Examples of effective value propositions include Wal-Mart’s “Everyday low prices,” and MasterCard’s “For everything, there’s MasterCard.” These demonstrate the value and benefits these companies promise to offer.

The compelling story

No value proposition is complete without a compelling story that’ll make people sit up and take notice of your business. A strong value proposition identifies the need in the marketplace that led you to start your business, and offers your solution to the problem. When you have a clear understanding of the value your customers will get, and a background story that’ll appeal to them, you can really help your business stand out from the crowd.

Further reading:

The business concept: Who will buy?

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The business concept: Who will buy?

By Samantha Garner | November 1, 2014

A business concept is simply a short, clear statement of your business opportunity which contains five important elements:

  • Who will buy?
  • Value proposition
  • The product or service itself
  • The distribution channel
  • The business concept statement

Let’s look at the first component: the question Who Will Buy?

It takes more than a good product or service to make a business successful. It takes customers! But many entrepreneurs can’t describe their customers. Generally, your customers might be other businesses (a business to business market, or B2B market) or your customers might be consumers (a business to consumer, or B2C market).  Your customers might even be both.

Sometimes your customer isn’t the person or business who will actually use your product or service. This is why it’s important for you to know both your customers and the end users of your products or services. Let’s say you want to import antique furniture. You buy your antiques, import them into the country, and sell them to local dealers who then sell them to the public. So the antique dealer is your customer, and the consumer (or end user) is the one who buys the 19th-century writing desk and shows it off to their friends. You might have to convince the antique dealer that there’s a market out there for your finds. When you understand who will buy and who will use, you’ll have a better understanding of your business’ chances of success.

Defining your target customer is a very important step in creating your business concept. A clear understanding of who will buy your product will help you figure out the value you’re adding, or the problem you’re solving for your customer.

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Three responsibilities for employers to keep in mind

By Samantha Garner | October 25, 2014

When you’re an employer in your small business, there are many responsibilities you have to be aware of. Today, we’ll talk about Employment Assistance, Employment Standards, and Workers’ Compensation.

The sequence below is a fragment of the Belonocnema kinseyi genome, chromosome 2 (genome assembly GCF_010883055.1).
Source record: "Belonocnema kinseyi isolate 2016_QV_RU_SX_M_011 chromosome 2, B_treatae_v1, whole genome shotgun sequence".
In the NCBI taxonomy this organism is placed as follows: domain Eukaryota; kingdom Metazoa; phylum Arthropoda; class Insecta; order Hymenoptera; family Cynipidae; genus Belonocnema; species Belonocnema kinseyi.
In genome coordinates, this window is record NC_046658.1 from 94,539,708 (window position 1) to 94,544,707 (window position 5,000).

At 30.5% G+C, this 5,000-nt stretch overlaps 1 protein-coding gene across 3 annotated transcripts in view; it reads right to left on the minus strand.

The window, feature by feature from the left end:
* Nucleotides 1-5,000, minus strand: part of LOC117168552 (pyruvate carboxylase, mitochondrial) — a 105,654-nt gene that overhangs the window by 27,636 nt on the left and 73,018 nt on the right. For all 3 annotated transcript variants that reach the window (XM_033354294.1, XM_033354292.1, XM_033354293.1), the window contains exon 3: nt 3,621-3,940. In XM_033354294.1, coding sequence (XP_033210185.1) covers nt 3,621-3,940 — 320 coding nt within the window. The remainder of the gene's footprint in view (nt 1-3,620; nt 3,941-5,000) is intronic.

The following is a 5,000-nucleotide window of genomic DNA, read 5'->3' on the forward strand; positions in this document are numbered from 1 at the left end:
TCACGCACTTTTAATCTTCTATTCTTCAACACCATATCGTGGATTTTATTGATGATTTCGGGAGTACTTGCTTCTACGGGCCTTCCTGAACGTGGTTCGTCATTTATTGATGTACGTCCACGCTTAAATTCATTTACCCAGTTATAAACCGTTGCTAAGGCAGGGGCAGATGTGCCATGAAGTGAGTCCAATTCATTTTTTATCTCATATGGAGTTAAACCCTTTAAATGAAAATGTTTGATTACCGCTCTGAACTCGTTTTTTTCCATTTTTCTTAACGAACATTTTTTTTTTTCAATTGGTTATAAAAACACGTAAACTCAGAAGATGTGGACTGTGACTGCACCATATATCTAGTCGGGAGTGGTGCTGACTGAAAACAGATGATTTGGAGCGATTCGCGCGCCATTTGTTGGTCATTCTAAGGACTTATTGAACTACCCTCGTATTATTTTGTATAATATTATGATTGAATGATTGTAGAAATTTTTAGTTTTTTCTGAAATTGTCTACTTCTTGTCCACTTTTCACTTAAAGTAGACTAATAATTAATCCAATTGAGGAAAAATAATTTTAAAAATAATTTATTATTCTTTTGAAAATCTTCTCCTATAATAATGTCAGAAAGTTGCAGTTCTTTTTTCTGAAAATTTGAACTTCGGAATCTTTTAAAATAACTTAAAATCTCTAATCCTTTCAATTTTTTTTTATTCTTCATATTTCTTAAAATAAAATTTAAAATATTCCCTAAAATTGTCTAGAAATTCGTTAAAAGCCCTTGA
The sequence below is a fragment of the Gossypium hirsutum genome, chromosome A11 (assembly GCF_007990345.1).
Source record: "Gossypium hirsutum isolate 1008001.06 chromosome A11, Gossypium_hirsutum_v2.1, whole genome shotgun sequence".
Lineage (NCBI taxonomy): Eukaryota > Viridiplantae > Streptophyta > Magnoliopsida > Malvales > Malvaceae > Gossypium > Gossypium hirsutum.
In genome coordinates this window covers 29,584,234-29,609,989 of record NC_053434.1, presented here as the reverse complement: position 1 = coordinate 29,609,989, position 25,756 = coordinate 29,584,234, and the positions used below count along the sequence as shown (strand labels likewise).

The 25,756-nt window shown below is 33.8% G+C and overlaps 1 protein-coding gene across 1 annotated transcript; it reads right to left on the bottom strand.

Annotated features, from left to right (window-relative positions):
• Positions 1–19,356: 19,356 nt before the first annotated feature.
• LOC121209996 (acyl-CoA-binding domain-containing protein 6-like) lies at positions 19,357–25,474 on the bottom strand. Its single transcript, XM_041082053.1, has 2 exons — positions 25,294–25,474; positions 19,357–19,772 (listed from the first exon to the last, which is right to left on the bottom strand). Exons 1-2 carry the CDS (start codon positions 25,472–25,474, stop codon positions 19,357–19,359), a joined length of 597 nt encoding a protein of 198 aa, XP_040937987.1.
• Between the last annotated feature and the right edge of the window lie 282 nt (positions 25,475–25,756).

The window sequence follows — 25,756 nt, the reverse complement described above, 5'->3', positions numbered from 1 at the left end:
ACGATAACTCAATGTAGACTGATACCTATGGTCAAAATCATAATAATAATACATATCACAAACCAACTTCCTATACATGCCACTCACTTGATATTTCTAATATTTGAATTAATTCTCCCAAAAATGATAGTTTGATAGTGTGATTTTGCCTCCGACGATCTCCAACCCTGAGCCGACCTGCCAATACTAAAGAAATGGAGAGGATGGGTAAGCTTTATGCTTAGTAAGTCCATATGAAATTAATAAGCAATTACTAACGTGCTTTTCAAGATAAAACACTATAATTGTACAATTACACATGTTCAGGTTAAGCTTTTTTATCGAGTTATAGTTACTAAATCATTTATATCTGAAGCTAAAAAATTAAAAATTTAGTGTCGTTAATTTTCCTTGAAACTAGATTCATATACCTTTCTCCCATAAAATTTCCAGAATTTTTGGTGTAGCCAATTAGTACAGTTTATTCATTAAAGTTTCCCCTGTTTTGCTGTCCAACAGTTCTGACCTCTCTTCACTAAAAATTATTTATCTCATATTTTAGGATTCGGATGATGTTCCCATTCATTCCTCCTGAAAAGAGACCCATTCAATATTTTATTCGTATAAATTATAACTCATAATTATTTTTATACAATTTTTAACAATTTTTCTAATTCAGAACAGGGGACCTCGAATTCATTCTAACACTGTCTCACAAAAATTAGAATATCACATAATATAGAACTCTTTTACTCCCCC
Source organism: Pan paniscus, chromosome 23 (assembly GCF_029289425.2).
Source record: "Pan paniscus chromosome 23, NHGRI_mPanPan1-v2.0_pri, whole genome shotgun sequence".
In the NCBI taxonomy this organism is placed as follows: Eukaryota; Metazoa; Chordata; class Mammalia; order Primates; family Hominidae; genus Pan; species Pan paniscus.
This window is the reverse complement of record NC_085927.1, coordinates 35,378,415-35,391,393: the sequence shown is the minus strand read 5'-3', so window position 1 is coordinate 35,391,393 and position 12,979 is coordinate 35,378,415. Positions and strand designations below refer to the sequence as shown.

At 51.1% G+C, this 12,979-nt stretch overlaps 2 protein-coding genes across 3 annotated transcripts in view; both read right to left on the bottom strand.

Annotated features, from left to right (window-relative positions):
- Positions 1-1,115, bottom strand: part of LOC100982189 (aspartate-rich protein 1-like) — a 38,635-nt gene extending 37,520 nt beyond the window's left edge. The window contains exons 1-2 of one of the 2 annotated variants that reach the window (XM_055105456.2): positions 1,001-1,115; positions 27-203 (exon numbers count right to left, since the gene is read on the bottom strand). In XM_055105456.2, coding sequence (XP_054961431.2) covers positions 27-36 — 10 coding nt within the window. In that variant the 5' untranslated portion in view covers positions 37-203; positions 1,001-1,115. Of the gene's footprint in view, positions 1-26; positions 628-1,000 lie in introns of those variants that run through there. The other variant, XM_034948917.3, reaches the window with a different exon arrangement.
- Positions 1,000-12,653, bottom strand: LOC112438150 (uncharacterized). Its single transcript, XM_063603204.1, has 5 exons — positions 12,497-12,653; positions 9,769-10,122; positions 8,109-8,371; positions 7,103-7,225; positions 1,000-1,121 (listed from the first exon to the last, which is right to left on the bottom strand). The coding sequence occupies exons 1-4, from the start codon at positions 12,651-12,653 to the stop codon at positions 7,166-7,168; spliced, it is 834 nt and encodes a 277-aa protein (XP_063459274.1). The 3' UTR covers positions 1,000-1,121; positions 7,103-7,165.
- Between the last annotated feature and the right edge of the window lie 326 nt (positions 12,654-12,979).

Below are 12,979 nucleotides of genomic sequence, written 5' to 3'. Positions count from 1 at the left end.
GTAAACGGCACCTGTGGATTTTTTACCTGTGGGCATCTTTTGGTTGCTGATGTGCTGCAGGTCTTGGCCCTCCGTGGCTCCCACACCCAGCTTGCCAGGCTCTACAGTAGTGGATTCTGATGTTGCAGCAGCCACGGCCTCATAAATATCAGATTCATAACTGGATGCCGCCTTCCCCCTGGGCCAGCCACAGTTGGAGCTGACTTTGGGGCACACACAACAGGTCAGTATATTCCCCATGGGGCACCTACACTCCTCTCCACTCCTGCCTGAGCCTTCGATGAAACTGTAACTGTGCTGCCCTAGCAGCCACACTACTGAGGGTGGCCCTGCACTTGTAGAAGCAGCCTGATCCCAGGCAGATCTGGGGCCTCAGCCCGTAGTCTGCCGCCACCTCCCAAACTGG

Employment Assistance

If your budget won’t let you hire new employees, be sure to check out your company’s eligibility for the Employment Assistance Services offered by Service Canada. You might be able to get funding as a sponsor or coordinator, which will cover expenses related to offering employment assistance services to unemployed people. For more information on this program, click here.

Employment Standards

Legal employment standards differ by province and industry. Make sure you’re familiar with the required standards as an employer so that you don’t run into any difficulties during CRA’s employer visits, and to avoid any legal issues.

There are many rules when it comes to your employees’ working conditions, including work hours, overtime and meal breaks to Sunday closings, whistleblower protection and mandatory retirement. Of course, minimum wage and minimum daily wage requirements, statutory holidays, equal pay policies and severance pay also apply. It’s a lot, but it’s all important!

The Canada Revenue Agency has strict guidelines that distinguish employees from self-employed contractors. This is important for you as an employer, because you’ll need to figure out the right deductions and policies to follow with payroll. For example, with employees, you’ll deduct Employment Insurance Premiums (EI), Canada Pension Plan contributions (CPP) and income tax when paying payroll.

Workers’ Compensation

Workers’ compensation programs protect employees from work-related injuries or illnesses. Policies are different province to province. In Alberta, for example, newly incorporated companies have to contact the Workers’ Compensation Board within 15 days of hiring workers, to figure out whether or not an account is needed. Accounts can be set up online and, after paying annual premiums, employers get no fault insurance to protect them in any lawsuits by injured workers.

Directors should contact the Workers’ Compensation Board to learn about personal coverage, because the corporation is protected from lawsuits, but directors remain open to personal lawsuit. Personal coverage may be a smart option for many business owners, even if there are no employed workers.